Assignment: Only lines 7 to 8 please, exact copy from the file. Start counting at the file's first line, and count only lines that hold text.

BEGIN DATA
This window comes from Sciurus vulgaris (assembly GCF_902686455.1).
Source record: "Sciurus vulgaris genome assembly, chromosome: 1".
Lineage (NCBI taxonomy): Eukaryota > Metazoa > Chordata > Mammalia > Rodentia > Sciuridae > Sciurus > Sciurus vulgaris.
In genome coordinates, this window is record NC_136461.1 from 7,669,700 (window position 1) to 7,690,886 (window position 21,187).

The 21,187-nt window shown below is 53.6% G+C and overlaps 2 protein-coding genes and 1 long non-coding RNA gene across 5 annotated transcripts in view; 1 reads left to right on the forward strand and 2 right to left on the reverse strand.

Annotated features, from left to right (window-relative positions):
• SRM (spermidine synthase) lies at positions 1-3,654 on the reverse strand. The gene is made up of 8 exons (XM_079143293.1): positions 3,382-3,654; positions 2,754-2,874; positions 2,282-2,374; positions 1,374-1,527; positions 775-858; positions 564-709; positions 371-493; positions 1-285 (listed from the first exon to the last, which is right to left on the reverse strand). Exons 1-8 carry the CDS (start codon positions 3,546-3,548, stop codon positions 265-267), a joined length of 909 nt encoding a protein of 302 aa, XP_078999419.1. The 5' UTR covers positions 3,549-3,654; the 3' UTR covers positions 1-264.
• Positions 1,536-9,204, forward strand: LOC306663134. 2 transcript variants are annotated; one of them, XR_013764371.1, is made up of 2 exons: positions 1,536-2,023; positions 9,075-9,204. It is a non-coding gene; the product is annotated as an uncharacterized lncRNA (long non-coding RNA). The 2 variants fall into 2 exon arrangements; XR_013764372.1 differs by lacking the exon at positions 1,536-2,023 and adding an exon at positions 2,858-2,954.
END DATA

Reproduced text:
• SRM (spermidine synthase) lies at positions 1-3,654 on the reverse strand. The gene is made up of 8 exons (XM_079143293.1): positions 3,382-3,654; positions 2,754-2,874; positions 2,282-2,374; positions 1,374-1,527; positions 775-858; positions 564-709; positions 371-493; positions 1-285 (listed from the first exon to the last, which is right to left on the reverse strand). Exons 1-8 carry the CDS (start codon positions 3,546-3,548, stop codon positions 265-267), a joined length of 909 nt encoding a protein of 302 aa, XP_078999419.1. The 5' UTR covers positions 3,549-3,654; the 3' UTR covers positions 1-264.
• Positions 1,536-9,204, forward strand: LOC306663134. 2 transcript variants are annotated; one of them, XR_013764371.1, is made up of 2 exons: positions 1,536-2,023; positions 9,075-9,204. It is a non-coding gene; the product is annotated as an uncharacterized lncRNA (long non-coding RNA). The 2 variants fall into 2 exon arrangements; XR_013764372.1 differs by lacking the exon at positions 1,536-2,023 and adding an exon at positions 2,858-2,954.